Using mass feedback to ease traffic

Article December 28, 2000
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One of the key issues facing the highway construction industry as we prepare for the next millennium is how do we effectively address smart growth, livability and urban sprawl, which anti-highway groups are using in a high profile way to argue against increased road capacity. In order to determine what the public truly thinks about these terms and how we should respond, TRIP, on behalf of the Transportation Construction Coalition (TCC), joined resources with the American Highway Users Alliance to sponsor a series of focus groups throughout the country to receive feedback from the very people who are living in these areas.

The feedback we have received is providing us with very useful and instructive information. What we are hearing tells us that we should no longer use the term “sprawl.” Sprawl is a pejorative term that connotes a negative image. Moreover, it is a term that is being used by anti-highway groups against the highway industry because it conveys the association that building more roads will cause more sprawl, thus putting our industry in a defensive position.

The strongest feedback we have received is the majority of people do not want to live in high density areas, which is part of what the environmental community is advocating as part of its smart growth approach.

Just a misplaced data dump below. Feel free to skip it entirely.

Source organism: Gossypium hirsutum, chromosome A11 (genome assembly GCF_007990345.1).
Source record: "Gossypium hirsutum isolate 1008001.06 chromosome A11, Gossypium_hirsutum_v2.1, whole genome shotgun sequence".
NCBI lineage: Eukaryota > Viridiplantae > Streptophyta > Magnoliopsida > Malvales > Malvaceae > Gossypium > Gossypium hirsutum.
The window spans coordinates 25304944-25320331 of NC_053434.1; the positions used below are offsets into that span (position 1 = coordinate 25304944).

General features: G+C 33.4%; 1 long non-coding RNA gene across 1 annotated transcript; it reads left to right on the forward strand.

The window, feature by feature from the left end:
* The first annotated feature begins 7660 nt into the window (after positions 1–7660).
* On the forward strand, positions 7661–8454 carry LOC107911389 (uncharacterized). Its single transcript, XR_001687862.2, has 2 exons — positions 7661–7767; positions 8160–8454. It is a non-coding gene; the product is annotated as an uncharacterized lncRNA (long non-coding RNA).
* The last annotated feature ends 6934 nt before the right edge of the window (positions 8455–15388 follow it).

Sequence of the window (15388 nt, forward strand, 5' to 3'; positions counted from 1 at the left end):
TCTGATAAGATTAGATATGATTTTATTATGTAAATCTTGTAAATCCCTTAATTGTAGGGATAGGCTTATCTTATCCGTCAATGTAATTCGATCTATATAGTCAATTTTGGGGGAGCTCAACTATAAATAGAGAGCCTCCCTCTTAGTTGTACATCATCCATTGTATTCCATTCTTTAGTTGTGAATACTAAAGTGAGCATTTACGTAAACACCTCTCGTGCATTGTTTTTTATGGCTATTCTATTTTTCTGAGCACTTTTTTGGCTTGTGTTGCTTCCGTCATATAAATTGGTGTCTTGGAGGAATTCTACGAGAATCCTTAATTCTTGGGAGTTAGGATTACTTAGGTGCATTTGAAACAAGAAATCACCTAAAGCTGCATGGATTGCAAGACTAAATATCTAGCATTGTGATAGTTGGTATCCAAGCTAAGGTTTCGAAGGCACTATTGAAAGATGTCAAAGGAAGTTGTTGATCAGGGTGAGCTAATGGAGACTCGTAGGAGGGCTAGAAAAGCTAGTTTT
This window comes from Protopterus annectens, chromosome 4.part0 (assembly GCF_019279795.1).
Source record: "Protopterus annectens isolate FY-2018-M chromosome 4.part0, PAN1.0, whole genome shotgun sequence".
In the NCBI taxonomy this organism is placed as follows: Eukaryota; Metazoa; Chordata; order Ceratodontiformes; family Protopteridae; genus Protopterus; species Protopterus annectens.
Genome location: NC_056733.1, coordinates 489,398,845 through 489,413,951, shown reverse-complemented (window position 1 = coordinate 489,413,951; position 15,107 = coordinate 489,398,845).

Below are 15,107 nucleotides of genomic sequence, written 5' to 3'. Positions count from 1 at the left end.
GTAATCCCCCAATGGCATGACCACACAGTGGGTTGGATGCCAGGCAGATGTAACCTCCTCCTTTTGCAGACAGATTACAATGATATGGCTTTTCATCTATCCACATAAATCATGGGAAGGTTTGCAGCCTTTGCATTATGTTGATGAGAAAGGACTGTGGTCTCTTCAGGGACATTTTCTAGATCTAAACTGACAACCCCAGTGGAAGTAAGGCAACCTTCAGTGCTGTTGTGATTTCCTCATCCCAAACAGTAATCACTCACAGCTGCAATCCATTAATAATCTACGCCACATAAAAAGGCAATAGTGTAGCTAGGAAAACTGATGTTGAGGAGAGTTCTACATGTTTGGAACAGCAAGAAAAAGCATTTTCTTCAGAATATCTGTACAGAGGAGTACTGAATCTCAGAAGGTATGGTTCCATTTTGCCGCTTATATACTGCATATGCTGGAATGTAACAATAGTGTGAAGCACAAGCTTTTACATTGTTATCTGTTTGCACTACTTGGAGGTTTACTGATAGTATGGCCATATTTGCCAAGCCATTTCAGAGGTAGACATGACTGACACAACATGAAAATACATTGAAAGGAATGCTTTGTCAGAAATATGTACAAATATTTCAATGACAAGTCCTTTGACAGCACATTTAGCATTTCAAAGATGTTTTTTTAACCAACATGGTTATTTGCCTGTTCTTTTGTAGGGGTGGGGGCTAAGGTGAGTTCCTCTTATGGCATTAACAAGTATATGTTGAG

Taking a balanced approach

In simple terms, it should not be one mode versus the other, rather the message should be that our overall transportation system needs to be improved.

The focus groups responded particularly well to TRIP’s plan of calling for a balanced approach to solving traffic congestion. That balanced approach includes making road improvements, better signalization and signage, more efficient mass transit and better long-term transportation planning at the local and regional levels.

This balanced, comprehensive approach also will be applied to the smart growth issue. In addition to our plan to provide traffic congestion relief, we will emphasize the fact that people should have the freedom to live and drive where they want. We also will emphasize that the public wants decisions involving land issues to be made at the local level, and that people are opposed to high-density living.

TRIP is working with the TCC to develop a mobility tool kit which will provide members of our industry with talking points, fact sheets and media guides in dealing with these issues.

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